Skip to main content

Acquisition and functional consequences of social knowledge in macaques

Tiddi, Barbara, Polizzi di Sorrentino, Eugenia, Fischer, Julia, Schino, Gabriele (2017) Acquisition and functional consequences of social knowledge in macaques. Royal Society Open Science, 4 (2). Article Number 160639. E-ISSN 2054-5703. (doi:10.1098/rsos.160639) (KAR id:84578)

PDF Publisher pdf
Language: English

Download (628kB) Preview
[thumbnail of rsos.160639.pdf]
This file may not be suitable for users of assistive technology.
Request an accessible format
Official URL


To manoeuvre in complex societies, it is beneficial to acquire knowledge about the social relationships existing among group mates, so as to better predict their behaviour. Although such knowledge has been firmly established in a variety of animal taxa, how animals acquire such knowledge, as well as its functional significance, remains poorly understood. In order to understand how primates acquire and use their social knowledge, we studied kin-biased redirected aggression in Japanese macaques (Macaca fuscata) relying on a large database of over 15 000 aggressive episodes. Confirming previous research, macaques redirected aggression preferentially to the kin of their aggressor. An analysis that controlled for the rate of affiliation between aggressors and targets of redirection showed that macaques identified the relatives of group mates on the basis of the frequency of their ongoing associations. By contrast, having observed group mates interact with their mother as infants did not increase the monkeys’ success in correctly identifying kin relationships among third parties. Inter-individual variation in the successful identification of the kin of aggressors and in redirecting aggression accordingly translated into differences in the amount of aggression received, highlighting a selective advantage for those individuals that were better able to acquire and use social knowledge.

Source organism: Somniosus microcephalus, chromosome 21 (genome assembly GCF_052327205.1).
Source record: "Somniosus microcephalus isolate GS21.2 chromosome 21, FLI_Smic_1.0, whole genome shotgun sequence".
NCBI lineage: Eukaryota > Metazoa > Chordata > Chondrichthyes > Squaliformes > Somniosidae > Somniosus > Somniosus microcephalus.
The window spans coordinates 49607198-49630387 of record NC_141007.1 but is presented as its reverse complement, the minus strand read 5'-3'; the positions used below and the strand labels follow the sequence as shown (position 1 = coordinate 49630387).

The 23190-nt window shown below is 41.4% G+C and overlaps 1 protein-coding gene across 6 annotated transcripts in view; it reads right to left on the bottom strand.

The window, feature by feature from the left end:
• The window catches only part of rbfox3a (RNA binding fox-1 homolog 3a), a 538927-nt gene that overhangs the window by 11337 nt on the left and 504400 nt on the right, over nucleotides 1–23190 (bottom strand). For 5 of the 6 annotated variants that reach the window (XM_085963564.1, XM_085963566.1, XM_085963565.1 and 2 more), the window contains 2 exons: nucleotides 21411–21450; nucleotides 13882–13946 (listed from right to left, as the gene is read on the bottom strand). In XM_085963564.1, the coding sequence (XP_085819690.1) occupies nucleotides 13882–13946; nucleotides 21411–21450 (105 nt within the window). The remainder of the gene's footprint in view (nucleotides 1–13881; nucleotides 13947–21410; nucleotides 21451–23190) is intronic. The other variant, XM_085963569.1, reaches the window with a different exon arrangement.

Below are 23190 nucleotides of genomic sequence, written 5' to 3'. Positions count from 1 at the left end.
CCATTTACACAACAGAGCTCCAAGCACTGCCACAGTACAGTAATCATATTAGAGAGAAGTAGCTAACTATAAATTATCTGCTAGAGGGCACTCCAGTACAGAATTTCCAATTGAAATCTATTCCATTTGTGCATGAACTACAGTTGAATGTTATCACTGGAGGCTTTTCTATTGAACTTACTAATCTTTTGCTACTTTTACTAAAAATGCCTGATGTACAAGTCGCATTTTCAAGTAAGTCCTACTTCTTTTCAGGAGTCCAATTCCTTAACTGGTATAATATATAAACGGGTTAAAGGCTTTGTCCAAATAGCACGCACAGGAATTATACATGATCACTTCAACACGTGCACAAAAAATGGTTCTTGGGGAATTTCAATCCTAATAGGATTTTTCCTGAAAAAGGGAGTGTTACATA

Item Type: Article
DOI/Identification number: 10.1098/rsos.160639
Uncontrolled keywords: social cognition, inter-individual differences, redirected aggression, kinship, primates
Subjects: G Geography. Anthropology. Recreation > GN Anthropology
Divisions: Divisions > Division of Human and Social Sciences > School of Anthropology and Conservation
Depositing User: Dr Barbara Tiddi
Date Deposited: 29 Nov 2020 21:16 UTC
Last Modified: 16 Feb 2021 14:16 UTC
Resource URI: (The current URI for this page, for reference purposes)
  • Depositors only (login required):


Downloads per month over past year